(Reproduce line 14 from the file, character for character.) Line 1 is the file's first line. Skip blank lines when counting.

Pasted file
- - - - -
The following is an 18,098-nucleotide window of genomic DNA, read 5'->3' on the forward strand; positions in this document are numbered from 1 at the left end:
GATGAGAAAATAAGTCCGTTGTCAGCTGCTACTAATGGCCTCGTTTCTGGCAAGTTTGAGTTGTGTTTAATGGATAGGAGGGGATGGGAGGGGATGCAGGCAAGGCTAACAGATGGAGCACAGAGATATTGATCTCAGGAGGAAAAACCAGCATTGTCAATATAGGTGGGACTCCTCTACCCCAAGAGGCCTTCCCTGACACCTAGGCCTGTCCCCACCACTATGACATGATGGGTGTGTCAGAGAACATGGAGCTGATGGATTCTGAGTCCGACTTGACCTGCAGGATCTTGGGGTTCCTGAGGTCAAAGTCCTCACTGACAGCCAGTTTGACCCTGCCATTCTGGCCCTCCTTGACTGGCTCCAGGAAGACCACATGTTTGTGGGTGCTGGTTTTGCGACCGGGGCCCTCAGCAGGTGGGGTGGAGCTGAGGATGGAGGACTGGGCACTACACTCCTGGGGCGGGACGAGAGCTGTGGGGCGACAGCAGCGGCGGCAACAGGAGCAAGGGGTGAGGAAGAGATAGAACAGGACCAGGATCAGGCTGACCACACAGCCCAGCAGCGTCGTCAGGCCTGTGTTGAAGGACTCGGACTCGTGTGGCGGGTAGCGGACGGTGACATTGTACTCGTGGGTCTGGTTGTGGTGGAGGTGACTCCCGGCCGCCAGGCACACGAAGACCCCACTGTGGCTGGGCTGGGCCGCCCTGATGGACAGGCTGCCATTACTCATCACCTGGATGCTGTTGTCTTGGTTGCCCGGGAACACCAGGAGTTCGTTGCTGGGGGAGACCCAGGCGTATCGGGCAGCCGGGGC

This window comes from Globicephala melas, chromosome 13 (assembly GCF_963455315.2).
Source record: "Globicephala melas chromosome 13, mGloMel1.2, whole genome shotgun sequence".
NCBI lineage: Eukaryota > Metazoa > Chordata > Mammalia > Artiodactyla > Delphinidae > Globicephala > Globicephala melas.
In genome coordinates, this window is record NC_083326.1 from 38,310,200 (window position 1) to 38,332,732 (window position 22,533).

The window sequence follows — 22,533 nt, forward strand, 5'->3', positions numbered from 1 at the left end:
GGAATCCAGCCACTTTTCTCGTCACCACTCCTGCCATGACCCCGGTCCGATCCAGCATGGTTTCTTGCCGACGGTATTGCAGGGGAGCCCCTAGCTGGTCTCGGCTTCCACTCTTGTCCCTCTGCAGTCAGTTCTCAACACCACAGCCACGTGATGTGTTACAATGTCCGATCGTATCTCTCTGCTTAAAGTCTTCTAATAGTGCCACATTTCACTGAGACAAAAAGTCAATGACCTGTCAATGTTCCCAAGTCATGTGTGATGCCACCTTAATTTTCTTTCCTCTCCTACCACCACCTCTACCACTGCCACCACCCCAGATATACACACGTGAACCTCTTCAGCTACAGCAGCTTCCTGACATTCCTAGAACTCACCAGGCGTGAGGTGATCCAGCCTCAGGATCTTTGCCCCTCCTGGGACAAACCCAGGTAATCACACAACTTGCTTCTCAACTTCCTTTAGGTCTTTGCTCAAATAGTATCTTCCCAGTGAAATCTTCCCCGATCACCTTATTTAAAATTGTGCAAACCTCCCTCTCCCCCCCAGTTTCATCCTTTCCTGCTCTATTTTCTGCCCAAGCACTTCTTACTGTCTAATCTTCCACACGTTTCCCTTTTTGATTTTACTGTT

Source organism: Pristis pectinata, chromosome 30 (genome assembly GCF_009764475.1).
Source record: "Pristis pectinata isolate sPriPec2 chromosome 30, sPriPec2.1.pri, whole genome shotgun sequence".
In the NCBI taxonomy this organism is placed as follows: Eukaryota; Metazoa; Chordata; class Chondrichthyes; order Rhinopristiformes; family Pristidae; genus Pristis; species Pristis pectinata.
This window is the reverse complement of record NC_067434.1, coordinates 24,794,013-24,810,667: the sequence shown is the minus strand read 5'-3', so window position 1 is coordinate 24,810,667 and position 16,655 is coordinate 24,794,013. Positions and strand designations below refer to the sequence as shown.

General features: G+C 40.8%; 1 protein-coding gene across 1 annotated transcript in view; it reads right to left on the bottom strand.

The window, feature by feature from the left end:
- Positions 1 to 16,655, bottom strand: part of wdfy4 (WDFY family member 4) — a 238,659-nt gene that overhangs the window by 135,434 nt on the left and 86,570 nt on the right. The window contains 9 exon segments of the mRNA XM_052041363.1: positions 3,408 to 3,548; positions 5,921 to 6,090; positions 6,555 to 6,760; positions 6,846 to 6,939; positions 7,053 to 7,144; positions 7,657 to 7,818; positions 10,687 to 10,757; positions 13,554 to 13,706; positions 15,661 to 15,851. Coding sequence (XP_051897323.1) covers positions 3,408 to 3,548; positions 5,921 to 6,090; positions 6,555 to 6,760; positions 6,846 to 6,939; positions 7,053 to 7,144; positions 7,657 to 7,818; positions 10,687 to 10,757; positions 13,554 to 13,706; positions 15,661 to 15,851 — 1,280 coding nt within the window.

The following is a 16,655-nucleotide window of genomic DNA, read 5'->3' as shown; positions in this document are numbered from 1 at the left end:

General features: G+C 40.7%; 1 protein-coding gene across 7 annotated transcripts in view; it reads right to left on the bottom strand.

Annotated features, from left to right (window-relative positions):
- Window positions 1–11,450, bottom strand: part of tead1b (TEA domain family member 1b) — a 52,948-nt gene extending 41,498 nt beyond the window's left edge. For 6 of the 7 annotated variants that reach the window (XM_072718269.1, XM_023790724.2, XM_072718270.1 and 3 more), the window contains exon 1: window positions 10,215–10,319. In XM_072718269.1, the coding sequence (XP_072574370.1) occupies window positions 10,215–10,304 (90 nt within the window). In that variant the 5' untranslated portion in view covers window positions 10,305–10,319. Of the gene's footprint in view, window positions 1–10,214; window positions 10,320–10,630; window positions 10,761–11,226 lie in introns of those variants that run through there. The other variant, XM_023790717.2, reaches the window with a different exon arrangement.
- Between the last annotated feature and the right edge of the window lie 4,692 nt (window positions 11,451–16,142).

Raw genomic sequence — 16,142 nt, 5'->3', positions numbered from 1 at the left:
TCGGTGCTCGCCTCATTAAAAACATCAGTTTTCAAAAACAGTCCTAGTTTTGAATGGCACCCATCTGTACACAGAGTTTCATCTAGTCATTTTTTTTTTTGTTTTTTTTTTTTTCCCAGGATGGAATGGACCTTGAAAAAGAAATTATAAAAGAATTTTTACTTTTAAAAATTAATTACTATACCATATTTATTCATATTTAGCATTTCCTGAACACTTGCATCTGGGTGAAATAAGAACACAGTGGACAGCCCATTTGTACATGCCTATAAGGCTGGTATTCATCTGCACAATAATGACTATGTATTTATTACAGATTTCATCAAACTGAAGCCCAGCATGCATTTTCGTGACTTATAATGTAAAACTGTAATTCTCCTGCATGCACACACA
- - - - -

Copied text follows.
The window, feature by feature from the left end: